Milwaukee has flown under the radar, but figures to be an extremely formidable team depending on how quickly Andrew Bogut can hit his stride in recovering from the devastating elbow injury he suffered late last season. Before that though the Bucks were on fire heading into the postseason and many pegged them to upset either the Celtics or the Hawks in first round depending on who they faced. They added some much needed scoring to their bench this summer with the addition of Corey Maggette and Chris Douglas-Roberts. If Brandon Jennings can keep the offense rolling in his second season at the point, the Bucks will challenge the Bulls for the division all season long.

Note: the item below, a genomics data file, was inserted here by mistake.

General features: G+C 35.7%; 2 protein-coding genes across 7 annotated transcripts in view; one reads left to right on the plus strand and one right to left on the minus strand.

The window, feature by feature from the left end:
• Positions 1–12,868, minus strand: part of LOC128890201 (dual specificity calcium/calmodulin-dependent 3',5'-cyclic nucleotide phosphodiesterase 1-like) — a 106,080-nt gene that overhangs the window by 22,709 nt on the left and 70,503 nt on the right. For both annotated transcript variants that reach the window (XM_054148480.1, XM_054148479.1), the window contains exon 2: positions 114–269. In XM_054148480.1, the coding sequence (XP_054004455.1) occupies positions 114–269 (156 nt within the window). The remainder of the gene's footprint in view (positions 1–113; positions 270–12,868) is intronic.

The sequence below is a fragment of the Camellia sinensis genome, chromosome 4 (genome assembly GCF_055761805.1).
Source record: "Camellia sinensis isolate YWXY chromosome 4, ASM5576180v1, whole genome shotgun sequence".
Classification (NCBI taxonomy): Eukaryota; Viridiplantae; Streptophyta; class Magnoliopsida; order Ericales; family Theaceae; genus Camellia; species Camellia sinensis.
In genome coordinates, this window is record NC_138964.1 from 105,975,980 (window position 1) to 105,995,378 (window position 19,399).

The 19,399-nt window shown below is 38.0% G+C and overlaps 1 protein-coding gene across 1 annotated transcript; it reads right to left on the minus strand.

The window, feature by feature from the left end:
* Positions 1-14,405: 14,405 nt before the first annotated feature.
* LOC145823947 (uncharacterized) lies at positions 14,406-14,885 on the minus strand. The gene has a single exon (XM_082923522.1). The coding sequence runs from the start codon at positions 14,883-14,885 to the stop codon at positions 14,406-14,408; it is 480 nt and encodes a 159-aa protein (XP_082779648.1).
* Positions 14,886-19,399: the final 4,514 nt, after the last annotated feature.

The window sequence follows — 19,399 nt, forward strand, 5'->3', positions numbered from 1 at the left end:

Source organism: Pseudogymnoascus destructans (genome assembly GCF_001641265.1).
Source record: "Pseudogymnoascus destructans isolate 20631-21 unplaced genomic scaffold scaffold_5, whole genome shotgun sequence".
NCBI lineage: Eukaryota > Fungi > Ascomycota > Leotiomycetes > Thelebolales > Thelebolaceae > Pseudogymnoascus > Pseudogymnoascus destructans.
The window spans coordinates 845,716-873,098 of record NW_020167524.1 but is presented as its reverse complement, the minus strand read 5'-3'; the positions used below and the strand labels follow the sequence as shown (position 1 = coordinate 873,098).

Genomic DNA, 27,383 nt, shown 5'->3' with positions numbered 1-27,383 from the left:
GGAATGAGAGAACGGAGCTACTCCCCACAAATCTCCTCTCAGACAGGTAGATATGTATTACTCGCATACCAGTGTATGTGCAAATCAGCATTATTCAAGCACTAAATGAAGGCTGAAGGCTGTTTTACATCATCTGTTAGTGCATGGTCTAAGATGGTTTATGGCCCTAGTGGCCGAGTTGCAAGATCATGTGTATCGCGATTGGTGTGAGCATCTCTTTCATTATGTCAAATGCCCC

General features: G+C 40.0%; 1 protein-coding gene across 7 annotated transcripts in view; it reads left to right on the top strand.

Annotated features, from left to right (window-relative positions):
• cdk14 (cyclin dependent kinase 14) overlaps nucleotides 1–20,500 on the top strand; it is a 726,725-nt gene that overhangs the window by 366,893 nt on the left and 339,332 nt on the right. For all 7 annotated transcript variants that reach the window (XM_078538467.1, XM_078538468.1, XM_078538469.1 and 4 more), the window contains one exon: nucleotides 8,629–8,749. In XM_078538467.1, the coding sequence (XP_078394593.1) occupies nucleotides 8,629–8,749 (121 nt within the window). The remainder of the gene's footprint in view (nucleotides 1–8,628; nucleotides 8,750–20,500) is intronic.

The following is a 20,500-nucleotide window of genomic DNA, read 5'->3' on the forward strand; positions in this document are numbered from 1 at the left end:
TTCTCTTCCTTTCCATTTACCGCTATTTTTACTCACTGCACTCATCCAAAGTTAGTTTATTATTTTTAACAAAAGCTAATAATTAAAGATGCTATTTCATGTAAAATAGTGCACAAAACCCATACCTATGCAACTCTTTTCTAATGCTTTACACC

4. Could this be this Lakers team's last title run together?
It well could be as the Lakers return virtually the same roster from last year in their push for a third consecutive championship. They replaced Jordan Farmar with Steve Blake and added Matt Barnes to the fold.
Kobe Bryant, who at times at the end of last season looked spent, will be entering his 15th season in the NBA and turned 32 this summer. It is amazing how consistent Bryant has been during the course of his career, but at some point age and the toll of playing all those regular season and playoff games he's been in will catch up to him.